Congress Has the Power to Keep Central American Migrants Home
You knowthe crisis on the U.S.-Mexico border is real when “America’sNewspaper” calls for action.
USAToday is hardly restrictionist on immigration policy — far from it, actually— but even its editors now agree that the record waves of asylum seekers andmigrant “family units” are collapsing the system and creating a“mess.”
After again floating the dubious proposition that U.S. taxpayers dispatch billions more aid dollars to Guatemala, Honduras and El Salvador to “re-establish control and order over their countries” (read: line the pockets of Northern Triangle oligarchs), a USA Today editorial promoted a better idea:
“The second best approach — one that Democrats as well as Republicans should embrace — would be to amend a 2008 anti-trafficking law so that people [FAIR clarification: specifically Unaccompanied Alien Children, otherwise known as UACs] from the three affected countries fall under the same restrictions that people from Mexico and Canada do,” USA Today opined.
“Now, only people fromAmerica’s immediate neighbors can be sent home while theirapplications for asylum or refugee status are pending. This has had theperverse effect of causing some desperate Central Americans to thinkthere is a green light for them.”
Thenewspaper is absolutely correct.
Examining the Trafficking Victims Protection Reauthorization Act (TVPRA) last year, FAIR said the “well-intended humanitarian law, which was designed to protect minors from sex traffickers, is now being exploited.
“Minorsfrom across the globe are now sent to our borders by families hoping toestablish an immigration anchor in the United States. The overly broadprovisions of the TVPRA virtually guarantee that unaccompanied minors will beadmitted to the United States, and allowed to stay, in order to completelengthy judicial proceedings that inadvertently encourage both fraud andfurther exploitation of children by parties savvy enough to exploit thesystem.”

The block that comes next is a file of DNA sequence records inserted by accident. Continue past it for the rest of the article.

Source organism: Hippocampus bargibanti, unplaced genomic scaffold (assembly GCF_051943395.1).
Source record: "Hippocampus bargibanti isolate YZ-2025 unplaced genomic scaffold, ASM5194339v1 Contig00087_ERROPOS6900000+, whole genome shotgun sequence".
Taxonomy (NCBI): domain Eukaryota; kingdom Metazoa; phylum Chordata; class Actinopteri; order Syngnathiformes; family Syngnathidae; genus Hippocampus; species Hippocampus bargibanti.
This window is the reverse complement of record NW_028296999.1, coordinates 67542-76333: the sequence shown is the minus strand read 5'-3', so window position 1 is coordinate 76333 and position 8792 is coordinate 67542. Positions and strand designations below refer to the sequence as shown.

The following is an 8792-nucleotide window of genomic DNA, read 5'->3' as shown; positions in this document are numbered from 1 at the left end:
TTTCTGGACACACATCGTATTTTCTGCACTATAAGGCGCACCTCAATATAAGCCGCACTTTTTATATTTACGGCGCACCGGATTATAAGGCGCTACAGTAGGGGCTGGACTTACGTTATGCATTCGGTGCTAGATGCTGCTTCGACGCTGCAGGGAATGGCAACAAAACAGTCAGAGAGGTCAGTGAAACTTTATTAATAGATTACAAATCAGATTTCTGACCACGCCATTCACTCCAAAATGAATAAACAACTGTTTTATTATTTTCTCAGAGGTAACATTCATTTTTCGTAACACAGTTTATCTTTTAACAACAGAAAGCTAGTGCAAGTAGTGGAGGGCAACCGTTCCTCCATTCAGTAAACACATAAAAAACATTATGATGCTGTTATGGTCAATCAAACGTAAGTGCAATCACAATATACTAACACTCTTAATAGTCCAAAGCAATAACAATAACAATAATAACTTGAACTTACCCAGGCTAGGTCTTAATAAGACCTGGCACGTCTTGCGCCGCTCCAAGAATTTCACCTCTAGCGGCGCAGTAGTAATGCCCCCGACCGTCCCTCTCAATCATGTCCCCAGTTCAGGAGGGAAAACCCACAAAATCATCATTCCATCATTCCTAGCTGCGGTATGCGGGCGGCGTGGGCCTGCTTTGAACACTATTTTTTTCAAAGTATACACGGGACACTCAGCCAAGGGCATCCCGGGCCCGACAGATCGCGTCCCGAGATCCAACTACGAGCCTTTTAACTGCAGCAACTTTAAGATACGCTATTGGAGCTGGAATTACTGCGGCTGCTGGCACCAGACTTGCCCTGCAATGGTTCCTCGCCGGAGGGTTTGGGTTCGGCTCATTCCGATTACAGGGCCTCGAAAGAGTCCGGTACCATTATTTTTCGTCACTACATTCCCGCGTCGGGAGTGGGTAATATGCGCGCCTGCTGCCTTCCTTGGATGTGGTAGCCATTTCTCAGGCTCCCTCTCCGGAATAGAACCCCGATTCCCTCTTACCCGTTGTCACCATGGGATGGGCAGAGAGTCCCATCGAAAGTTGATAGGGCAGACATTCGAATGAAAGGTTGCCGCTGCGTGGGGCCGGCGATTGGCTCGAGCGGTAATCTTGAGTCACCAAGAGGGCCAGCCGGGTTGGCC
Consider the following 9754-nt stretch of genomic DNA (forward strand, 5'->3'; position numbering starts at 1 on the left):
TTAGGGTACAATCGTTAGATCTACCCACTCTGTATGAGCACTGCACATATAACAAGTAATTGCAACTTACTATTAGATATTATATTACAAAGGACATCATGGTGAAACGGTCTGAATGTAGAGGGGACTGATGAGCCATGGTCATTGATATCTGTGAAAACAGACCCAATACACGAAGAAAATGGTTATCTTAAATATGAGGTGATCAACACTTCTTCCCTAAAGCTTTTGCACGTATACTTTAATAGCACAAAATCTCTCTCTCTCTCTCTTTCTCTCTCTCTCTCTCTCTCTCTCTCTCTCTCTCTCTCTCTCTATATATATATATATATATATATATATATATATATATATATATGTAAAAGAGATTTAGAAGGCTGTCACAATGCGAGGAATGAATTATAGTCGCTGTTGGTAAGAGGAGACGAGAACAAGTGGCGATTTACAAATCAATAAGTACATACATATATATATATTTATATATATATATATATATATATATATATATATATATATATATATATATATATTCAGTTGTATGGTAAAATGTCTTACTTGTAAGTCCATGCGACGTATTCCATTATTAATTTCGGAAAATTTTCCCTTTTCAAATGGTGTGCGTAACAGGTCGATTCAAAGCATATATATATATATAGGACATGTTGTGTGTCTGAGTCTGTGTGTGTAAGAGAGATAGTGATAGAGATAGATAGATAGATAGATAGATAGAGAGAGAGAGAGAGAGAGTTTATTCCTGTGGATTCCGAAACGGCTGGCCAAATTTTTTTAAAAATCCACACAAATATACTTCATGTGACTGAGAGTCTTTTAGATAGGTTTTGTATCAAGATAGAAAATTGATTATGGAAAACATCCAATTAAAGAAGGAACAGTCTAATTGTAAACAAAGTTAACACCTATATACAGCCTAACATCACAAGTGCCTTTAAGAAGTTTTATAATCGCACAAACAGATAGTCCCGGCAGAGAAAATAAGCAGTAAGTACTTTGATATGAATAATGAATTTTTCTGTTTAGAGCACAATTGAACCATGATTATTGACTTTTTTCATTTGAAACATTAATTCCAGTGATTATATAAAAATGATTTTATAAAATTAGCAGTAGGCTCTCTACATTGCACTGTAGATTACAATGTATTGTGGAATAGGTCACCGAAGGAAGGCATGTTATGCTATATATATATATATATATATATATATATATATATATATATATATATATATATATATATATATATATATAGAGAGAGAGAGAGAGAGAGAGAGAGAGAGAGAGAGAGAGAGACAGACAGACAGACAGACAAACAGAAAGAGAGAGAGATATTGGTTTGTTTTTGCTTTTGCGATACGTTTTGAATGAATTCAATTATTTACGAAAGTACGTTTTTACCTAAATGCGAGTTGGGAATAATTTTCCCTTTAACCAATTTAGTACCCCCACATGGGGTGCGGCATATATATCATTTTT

That isexactly what is happening. Anyone with eyes can see it.
The Department of Homeland Security reported that under TVPRA and the futile catch-and-release policy it helps trigger, more than 267,000 UACs and family units were released into the interior of the U.S. from Fiscal Year 2016-2018. The current accelerating influx is on track to more than double that number before this year is out.
Yet,according to USA Today, “the president has neverlaunched any kind of campaign to [fix TPRA], even when he had sympatheticmajorities in both chambers of Congress.”
The newspaper’s ritualsniping at the White House aside, Congress must take responsibility for the lawit passed eight years before Trump took office. TVPRA helped set the surge ofUACs in motion, and lawmakers from both parties own this problem. They have thepower to shut down a critical migrant magnet that’s magnifying a humanitariancrisis.
The American people expectcommonsense, effective bipartisan action here. Isn’t it high time they got it?